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Queensland floods: Standing together for the long haul

30 June 2011

Queensland floods: Standing together for the long haul

The Salvation Army recognises that it will take many Queenslanders years to recover from the enormity of the natural disasters that hit the state in early 2011. This means remaining flexible and changing direction, or increasing our support, depending on what is happening on the front line.

In response to a sustained high level of callers to its 24-hour disaster assistance line, The Salvation Army has launched “Operation Reinforce”, an initiative to deploy teams of Salvation Army staff and volunteers to assist workers at the front-line. Salvation Army employees have been released from their normal work duties to participate.

The volunteer teams assist for a period of five days and undertake assessment, pastoral support and visits to residents of flood and cyclone affected areas.

Their work ranges from:

  • Assessment and visitation of people on the lists provided by Flood Relief Line
  • Delivering donated goods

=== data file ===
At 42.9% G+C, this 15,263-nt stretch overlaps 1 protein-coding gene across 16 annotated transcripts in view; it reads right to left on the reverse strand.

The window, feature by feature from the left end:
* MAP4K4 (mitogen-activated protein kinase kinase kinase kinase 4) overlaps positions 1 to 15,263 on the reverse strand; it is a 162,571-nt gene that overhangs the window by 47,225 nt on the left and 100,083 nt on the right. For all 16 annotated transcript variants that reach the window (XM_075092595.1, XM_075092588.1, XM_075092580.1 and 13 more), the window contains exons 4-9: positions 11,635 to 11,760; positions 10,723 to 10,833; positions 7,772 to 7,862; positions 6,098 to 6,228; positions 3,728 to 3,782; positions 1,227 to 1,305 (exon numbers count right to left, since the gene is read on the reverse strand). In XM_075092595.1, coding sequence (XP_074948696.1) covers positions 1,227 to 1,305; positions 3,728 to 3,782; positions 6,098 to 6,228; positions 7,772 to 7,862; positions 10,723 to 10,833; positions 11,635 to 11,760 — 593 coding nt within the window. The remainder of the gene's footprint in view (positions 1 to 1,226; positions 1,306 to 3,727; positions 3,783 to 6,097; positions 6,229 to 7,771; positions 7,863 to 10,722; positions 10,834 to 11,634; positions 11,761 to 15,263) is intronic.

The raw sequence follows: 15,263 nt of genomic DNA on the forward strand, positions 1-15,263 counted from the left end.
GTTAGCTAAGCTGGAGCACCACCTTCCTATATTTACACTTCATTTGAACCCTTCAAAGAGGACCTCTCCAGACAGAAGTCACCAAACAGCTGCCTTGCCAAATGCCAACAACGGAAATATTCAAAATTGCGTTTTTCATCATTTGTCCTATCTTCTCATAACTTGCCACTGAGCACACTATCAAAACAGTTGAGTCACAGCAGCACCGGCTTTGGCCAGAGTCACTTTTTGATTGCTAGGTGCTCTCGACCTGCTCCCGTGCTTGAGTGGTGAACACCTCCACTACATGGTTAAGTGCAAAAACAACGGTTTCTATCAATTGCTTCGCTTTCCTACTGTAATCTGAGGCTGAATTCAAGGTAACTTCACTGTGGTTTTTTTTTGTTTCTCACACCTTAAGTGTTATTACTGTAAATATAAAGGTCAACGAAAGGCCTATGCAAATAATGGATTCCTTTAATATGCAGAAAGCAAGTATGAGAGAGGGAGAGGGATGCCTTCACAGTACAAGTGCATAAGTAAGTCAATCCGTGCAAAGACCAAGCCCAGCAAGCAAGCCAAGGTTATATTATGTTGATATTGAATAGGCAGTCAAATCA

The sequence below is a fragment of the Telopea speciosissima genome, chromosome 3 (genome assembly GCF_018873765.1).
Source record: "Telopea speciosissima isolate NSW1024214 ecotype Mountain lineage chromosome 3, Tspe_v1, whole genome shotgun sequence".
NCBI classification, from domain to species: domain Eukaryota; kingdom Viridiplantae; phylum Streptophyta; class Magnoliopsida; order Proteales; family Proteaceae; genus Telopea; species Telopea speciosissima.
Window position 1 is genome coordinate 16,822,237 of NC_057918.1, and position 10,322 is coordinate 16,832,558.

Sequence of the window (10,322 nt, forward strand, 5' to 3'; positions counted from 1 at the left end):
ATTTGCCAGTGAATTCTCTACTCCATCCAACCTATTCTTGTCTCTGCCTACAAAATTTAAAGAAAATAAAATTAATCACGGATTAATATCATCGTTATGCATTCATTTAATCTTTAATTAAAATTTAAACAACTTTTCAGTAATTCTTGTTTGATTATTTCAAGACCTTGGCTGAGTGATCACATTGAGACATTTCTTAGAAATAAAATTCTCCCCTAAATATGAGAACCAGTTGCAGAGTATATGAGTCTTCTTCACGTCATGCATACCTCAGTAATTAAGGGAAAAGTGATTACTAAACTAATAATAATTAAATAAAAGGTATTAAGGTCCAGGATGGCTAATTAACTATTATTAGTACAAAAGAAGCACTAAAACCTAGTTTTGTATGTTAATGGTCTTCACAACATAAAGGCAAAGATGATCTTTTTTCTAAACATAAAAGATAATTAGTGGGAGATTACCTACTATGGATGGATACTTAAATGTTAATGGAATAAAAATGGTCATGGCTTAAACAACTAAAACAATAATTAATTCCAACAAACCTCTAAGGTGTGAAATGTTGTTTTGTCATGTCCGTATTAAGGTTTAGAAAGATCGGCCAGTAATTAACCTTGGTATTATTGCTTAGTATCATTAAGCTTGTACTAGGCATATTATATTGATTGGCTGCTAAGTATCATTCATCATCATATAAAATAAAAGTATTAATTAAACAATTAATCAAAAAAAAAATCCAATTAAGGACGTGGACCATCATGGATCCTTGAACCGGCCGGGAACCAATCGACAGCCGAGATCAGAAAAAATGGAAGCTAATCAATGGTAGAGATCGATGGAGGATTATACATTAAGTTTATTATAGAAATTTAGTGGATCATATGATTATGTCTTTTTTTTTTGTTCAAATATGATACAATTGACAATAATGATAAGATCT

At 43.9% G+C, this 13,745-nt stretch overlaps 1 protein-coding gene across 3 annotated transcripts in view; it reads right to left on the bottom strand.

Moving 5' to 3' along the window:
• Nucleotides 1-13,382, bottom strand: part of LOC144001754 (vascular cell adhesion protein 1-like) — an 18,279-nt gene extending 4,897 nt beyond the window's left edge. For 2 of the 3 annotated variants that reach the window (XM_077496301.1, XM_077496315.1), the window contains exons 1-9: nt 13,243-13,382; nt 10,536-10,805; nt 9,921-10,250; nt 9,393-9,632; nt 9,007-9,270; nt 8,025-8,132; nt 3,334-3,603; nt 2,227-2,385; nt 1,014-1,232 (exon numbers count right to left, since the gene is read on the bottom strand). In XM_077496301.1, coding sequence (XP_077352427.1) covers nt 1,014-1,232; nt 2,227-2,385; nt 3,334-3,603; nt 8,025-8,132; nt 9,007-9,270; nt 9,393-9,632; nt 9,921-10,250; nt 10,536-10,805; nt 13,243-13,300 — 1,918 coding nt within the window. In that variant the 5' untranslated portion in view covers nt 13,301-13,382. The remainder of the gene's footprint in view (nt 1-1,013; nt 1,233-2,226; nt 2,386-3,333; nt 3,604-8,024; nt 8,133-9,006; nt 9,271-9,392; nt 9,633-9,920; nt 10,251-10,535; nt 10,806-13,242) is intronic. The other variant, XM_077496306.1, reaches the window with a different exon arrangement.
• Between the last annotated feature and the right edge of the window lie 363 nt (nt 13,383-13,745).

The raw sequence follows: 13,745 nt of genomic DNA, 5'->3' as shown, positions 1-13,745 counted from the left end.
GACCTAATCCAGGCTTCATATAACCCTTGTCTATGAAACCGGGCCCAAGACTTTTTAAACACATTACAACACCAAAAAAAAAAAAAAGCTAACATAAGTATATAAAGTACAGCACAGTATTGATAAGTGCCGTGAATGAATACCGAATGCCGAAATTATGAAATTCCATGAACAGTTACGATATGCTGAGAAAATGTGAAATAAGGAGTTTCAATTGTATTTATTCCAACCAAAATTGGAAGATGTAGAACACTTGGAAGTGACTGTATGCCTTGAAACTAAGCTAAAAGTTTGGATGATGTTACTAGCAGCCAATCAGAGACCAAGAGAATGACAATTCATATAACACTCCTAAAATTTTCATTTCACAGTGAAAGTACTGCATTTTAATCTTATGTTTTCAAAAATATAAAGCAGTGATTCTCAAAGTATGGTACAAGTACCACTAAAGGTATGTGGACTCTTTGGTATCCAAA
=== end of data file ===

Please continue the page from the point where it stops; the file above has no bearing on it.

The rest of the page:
• Food preparation and support to other volunteers
  • Door knocking in areas particularly affected by the natural disasters to check on residents well being

Those with complex, ongoing needs receive ongoing support from full time staff attached to local Salvation Army centres.

Over an eight-week period Operation Reinforce staff and volunteers have undertaken thousands assessment visits to Queenslanders affected by the disasters.

Captain Stan and Connie Hindle can attest to the importance of going door-to-door to check on how people are coping. These retired Salvation Army officers travelled to Nth Qld in their caravan to assist in the recovery efforts.

Stan recalls, “I went down to a particular house and saw a lady there … and she said to me, ‘You know something, you are the first person to come into this house since the cyclone to see if we are alive or dead”.

The Salvation Army acknowledges the Traditional Owners of country throughout Australia and recognises their continuing connection to land, waters and community. We pay our respects to them and their cultures; and to elders both past and present.

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